These "accidental" organizations are worlds away from the civic associations Skocpol describes as forming the building blocks of mid-20th-century American society. Groups like the Elks Club or the Knights of Columbus not only put their stamp on small towns and suburbs across the country, but even influenced popular culture—think Fred Flintstone and Barney Rubble with their Loyal Order of the Water Buffalo Lodge handshakes and hats. These membership-based voluntary associations used to drive political involvement and volunteerism, Skocpol argues, but were displaced by the rise of centrally run interest groups that offer a passive sense of involvement with no real opportunities for ordinary Americans to engage in political activity. Professionally managed organizations like the Sierra Club and the AARP give the illusion of communicating grassroots fervor without providing an outlet for the input and influence of their members.
To illustrate the limits of advocacy work that keeps too much distance from homes and sidewalks, Skocpol draws on the example of the Christian Coalition, an organization that overstated its grassroots support from the start, never managed to reach the heights of power it envisioned for itself, and has had much more success as a reformulated umbrella organization focused on mobilizing political action at the local level. And it's true that associations that have a local presence can be much more effective at forming the kind of social capital so prized by social scientists.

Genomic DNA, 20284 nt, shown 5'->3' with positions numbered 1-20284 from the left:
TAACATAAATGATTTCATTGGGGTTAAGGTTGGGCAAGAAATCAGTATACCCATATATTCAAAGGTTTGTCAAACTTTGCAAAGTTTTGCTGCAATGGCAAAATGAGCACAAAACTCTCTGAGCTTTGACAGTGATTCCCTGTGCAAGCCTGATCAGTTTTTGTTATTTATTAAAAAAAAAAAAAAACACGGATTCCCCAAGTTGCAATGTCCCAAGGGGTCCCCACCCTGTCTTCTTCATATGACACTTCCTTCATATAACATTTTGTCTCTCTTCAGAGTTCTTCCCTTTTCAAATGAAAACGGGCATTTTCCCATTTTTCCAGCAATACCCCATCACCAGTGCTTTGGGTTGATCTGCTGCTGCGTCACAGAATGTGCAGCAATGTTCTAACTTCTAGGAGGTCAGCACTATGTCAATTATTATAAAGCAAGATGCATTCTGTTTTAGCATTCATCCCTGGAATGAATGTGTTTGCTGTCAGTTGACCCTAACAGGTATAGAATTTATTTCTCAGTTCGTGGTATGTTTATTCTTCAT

But civic life is not a zero-sum game. Central advocacy organizations serve a very different, but still essential, purpose and can't simply be replaced by grassroots, community-building efforts. At the same time, there is still a place—apparently more likely in small Midwestern towns—for the civic associations of old. Furthermore, both types of more traditional groups are now being supplemented by new social trends. Some revolve around familiar organizations like the Girl Scouts, which continues to grow in size and has seen the largest membership increase in the number of minority girls from previously underserved populations. Others are new organisms. The almost-overnight mobilization of Internet grassroots support for the candidacies of Howard Dean and Wesley Clark is proof of the power of a central organizing structure complemented by local activism in the form of MeetUp.com gatherings.
And for this year's Plymouth Fall Festival, the Women's Auxiliary Club booth has several new neighbors, including the Plymouth Newcomers, a community organization that developed to help welcome new residents to the town and that has since become an active part of community life. Today's civic associations may not come with funny hats or bowling bags, but they are an integral part of civil society nonetheless.
Amy Sullivan is a doctoral student in sociology at Princeton University and the author of Political Aims, www.politicalaims.com.